NFC: What Lies Beyond Contactless Payments

Forrester estimates that close to 100 million Near Field Communication (NFC) devices will ship in 2012. As it finally moves past the chicken-or-egg stalemate of the past five years, contactless technology is once again causing buzz in the mobile world. The 2012 London Olympics will be a showcase and marketing catalyst for NFC services. Will NFC join the cemetery of overhyped telecom acronyms, like DVB-H, or will it scale to enable new product experiences? We expect NFC usage to remain niche in 2012 and even 2013. However, moving forward, NFC will be embedded in most smartphones — and in a greater range of connected devices — enabling many more use cases than just contactless payments.

NFC Is Emerging As The Global Mobile Contactless Standard

With 100 million NFC mobile devices expected to ship globally by the end of 2012 and a growing NFC infrastructure, NFC is emerging as the standard for contactless solutions across the world. Pioneering countries include South Korea, Poland, Turkey, the UK, the US and to a lesser extent France.

Expectations For The Uptake Of Mobile Contactless Payments Are Too High

Turning adoption into mass-market usage among consumers will require not only a lot of market education but also, more importantly, the construction of a value proposition for consumers and merchants that goes well beyond convenience and speed to adding value to the entire commerce process. My colleague Denée Carrington has just published a report on this topic: “Why The Digital Wallet Wars Matter.”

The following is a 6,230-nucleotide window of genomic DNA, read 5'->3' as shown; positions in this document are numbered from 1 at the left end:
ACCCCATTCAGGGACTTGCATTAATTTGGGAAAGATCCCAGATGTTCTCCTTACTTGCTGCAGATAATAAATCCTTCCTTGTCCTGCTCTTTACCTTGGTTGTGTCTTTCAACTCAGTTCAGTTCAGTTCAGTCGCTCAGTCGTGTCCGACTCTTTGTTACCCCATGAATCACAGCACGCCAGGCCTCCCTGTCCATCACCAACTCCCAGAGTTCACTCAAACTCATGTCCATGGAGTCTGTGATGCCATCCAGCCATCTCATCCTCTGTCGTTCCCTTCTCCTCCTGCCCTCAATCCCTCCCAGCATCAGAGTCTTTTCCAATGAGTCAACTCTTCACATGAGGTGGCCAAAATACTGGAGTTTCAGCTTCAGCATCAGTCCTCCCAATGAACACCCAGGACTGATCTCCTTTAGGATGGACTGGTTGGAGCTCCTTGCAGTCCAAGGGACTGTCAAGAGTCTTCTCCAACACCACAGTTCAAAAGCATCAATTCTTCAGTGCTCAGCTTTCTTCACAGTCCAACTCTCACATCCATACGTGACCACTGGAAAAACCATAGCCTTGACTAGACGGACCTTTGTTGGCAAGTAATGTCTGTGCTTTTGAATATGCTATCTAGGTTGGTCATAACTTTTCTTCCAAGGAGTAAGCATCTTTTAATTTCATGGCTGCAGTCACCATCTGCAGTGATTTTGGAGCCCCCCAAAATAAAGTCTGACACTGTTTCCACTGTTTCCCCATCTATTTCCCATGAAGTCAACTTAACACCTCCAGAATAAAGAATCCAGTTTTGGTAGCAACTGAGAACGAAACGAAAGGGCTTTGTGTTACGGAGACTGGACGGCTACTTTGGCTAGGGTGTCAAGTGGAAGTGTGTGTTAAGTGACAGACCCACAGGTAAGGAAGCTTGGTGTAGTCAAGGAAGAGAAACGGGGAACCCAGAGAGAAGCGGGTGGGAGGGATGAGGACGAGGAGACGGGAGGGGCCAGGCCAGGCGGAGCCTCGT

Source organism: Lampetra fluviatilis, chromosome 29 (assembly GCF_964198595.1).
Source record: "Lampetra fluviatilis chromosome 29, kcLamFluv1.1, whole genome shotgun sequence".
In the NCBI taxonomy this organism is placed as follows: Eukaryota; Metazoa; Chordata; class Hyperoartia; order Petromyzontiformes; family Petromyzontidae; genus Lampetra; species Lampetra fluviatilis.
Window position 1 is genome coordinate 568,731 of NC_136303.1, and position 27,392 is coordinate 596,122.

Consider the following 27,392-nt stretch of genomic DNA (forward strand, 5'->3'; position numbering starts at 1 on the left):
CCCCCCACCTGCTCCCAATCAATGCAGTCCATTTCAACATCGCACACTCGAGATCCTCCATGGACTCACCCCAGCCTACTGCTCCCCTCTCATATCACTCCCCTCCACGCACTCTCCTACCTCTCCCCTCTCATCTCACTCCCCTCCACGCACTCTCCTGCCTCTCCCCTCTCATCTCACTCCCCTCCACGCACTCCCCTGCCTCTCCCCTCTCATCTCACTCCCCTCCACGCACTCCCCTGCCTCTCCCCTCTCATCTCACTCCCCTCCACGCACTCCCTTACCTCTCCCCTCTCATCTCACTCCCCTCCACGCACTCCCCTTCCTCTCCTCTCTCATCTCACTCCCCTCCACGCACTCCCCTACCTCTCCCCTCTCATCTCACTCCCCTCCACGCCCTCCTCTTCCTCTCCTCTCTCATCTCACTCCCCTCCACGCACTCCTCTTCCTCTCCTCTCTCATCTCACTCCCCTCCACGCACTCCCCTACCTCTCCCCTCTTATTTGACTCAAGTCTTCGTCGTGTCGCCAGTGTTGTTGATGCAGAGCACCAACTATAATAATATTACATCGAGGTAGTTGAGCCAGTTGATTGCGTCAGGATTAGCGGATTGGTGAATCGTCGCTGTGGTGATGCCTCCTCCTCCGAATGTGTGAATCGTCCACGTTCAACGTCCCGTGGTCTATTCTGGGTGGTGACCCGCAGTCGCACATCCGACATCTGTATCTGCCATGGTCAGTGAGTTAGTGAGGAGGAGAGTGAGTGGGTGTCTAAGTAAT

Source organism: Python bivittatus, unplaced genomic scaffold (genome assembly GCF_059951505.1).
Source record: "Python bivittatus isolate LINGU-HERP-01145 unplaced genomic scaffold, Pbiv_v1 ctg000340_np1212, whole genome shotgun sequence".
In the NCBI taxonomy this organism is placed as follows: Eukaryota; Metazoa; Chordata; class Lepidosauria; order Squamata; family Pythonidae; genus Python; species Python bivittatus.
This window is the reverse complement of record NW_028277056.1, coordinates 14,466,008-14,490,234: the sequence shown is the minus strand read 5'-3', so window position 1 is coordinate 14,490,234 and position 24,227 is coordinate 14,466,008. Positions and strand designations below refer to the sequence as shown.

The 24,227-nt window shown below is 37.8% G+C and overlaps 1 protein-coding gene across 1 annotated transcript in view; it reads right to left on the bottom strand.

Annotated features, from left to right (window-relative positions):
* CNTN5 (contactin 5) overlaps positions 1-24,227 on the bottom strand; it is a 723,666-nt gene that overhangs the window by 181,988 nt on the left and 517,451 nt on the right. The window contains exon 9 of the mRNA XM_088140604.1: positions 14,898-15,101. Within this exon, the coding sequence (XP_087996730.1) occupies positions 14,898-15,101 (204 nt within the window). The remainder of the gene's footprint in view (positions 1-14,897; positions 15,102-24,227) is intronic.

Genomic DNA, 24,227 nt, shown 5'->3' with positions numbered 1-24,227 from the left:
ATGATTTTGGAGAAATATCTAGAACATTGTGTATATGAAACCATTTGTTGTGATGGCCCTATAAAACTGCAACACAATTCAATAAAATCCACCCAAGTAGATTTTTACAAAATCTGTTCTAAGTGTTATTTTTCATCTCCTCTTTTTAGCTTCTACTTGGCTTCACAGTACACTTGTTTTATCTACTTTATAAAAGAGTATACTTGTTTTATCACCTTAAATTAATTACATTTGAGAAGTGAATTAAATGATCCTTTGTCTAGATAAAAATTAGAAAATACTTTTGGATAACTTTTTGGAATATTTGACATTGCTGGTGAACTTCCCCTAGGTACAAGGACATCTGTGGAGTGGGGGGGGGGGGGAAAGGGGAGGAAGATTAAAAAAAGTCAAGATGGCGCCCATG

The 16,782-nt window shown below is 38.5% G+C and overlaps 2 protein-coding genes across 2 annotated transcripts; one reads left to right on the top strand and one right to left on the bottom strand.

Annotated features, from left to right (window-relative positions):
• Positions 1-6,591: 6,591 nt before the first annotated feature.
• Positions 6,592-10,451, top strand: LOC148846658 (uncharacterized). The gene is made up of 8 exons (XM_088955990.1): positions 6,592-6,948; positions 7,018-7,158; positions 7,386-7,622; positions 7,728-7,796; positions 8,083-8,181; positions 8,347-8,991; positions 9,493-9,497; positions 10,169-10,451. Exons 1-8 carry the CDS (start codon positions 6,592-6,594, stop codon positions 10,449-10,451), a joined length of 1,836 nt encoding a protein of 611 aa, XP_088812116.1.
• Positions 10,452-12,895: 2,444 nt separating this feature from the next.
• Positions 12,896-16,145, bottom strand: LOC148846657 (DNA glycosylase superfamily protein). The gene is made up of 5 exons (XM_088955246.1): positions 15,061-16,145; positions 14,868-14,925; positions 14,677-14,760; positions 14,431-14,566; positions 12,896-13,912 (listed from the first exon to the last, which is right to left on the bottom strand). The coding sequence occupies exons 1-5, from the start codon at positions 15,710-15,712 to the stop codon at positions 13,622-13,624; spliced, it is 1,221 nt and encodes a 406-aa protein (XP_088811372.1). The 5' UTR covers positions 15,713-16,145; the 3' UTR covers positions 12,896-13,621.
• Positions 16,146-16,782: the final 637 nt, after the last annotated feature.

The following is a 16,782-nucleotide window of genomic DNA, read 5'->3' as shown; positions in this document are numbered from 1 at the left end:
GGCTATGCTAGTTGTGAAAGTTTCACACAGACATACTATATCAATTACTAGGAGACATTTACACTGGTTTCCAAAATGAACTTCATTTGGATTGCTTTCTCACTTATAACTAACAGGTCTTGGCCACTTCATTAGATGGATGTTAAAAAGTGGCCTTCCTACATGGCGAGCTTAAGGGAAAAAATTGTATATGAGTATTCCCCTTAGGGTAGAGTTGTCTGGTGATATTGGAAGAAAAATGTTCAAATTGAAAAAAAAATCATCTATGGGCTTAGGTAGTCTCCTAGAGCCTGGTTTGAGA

NFC Will Open Up Many Other New Product And Service Experiences

The key long-term driver for NFC technology is that it can enable many new product and service experiences beyond just mobile contactless payments. The list of new use cases is long: convenient transport experiences; next-generation shopping experiences; authentication and identity management solutions; or immersive marketing experiences. NFC will also expand into other consumer and workforce connected devices, facilitating content and app sharing and cross-device experiences.

Clients who want to know more about this can download my report titled "NFC: What Lies Beyond Contactless Payments."

Comments

NFC for "international merchants"

Years ago, after an experience in a duty-free shop in the Middle East, I suggested to a friend at Visa that they explore what has now become NFC. At the time, the technology name/type was different. The idea was that in a place like a Dubai duty-free store, a passer-through with a Visa (or Amex or other card) could wave the card in front of the price, as electronically displayed. The display would pick up the cardholder's billing currency and convert the price to that currency.

Some consumer behavior study would be necessary to determine whether this would indeed be advantageous to the merchant. Perhaps a consumer's not knowing the value in his/her home currency encourages spur-of-the-moment purchases which they wouldn't make if they knew the "true value".